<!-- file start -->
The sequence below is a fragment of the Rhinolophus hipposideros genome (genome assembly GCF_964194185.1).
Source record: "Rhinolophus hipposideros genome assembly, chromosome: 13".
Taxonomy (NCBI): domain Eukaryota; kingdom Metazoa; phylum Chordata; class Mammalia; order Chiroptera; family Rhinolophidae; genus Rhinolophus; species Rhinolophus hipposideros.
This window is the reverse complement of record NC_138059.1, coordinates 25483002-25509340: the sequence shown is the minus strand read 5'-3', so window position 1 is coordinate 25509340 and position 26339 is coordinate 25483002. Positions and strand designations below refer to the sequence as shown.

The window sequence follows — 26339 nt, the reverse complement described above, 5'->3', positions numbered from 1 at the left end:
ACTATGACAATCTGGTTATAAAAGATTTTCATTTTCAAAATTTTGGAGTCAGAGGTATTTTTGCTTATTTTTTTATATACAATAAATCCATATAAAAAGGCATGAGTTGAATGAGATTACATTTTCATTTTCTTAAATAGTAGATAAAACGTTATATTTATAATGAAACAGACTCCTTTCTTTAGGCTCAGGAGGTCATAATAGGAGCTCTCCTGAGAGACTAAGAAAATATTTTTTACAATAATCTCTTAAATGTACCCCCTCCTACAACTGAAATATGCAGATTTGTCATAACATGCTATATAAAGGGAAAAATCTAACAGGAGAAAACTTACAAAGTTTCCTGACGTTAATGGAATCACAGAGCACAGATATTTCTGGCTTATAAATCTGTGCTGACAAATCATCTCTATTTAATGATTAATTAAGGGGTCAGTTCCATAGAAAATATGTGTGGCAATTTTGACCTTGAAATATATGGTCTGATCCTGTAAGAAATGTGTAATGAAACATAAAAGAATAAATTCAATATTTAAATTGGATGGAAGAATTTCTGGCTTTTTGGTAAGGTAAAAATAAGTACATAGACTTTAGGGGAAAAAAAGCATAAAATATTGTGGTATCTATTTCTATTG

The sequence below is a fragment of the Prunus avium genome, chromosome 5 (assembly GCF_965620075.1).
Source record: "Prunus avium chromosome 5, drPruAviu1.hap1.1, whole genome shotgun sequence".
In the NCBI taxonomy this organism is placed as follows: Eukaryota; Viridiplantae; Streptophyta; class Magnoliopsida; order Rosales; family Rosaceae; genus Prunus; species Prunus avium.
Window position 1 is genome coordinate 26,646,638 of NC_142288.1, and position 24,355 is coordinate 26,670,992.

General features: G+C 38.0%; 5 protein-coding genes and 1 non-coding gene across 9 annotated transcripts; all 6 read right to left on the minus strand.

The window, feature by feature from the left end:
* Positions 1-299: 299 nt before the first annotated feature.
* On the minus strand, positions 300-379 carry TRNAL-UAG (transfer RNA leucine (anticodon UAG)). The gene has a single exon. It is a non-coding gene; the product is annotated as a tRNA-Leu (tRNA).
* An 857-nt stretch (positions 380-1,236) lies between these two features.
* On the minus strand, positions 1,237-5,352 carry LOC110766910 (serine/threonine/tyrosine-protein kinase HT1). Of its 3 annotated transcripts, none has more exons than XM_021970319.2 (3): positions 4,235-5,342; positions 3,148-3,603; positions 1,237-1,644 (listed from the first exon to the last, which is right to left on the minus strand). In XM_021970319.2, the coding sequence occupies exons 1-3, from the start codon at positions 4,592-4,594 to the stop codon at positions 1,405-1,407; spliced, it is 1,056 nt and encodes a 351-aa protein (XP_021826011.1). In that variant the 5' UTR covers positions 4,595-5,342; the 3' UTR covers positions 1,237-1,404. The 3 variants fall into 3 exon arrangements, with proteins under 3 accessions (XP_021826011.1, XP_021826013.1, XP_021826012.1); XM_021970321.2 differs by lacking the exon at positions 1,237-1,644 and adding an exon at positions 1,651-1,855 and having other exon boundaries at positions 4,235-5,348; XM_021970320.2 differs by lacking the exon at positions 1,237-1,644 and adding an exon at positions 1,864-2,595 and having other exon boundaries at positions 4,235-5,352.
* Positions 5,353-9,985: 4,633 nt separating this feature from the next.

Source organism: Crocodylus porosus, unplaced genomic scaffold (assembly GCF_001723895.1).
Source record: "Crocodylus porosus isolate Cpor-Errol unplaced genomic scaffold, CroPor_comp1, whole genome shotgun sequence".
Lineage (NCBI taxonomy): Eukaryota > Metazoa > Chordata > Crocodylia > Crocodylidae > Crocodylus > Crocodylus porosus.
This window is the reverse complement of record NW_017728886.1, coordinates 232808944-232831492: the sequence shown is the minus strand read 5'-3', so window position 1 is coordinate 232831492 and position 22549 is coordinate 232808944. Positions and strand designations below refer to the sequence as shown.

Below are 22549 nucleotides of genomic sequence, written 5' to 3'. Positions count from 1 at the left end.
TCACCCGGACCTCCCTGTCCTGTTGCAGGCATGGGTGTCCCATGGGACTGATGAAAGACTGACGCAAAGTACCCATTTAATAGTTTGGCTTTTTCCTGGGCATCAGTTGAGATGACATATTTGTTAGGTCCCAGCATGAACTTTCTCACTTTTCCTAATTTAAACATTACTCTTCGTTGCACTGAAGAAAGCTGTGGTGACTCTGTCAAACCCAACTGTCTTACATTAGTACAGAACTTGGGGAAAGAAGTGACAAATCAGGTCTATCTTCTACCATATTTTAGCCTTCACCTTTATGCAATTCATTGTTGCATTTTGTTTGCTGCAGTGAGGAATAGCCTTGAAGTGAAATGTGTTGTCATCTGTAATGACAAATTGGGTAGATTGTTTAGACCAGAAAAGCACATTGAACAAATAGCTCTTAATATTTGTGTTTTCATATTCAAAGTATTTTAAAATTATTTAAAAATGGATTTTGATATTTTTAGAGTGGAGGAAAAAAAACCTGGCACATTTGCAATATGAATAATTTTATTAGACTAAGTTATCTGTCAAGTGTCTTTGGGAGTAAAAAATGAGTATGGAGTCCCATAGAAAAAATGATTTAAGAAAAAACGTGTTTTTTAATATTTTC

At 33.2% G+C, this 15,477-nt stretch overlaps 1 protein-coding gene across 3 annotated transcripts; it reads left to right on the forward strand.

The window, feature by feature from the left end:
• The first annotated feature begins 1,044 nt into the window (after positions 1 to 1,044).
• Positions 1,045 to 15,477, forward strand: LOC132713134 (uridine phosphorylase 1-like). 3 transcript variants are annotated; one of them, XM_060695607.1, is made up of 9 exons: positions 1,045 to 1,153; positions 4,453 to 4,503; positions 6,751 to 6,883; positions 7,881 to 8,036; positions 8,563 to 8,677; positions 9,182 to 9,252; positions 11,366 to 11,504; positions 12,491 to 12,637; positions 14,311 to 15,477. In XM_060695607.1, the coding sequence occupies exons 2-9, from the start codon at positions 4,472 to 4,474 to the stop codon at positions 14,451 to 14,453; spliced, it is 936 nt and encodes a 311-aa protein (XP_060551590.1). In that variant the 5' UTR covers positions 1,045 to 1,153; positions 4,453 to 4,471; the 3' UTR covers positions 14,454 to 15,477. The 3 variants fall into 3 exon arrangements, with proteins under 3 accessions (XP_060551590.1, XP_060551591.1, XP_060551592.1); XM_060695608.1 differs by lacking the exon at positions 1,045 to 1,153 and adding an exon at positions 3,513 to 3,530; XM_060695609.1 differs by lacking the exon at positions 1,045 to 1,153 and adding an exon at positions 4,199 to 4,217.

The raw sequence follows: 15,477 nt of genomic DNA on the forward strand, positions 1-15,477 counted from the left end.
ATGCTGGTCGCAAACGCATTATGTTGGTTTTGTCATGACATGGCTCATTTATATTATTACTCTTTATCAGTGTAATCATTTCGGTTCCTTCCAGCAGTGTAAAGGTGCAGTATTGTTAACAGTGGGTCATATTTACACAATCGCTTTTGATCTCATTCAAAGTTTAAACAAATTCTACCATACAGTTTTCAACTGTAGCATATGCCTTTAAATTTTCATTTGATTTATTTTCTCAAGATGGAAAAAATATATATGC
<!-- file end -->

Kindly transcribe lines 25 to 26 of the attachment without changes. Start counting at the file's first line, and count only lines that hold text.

The window, feature by feature from the left end:
• The first annotated feature begins 1,044 nt into the window (after positions 1 to 1,044).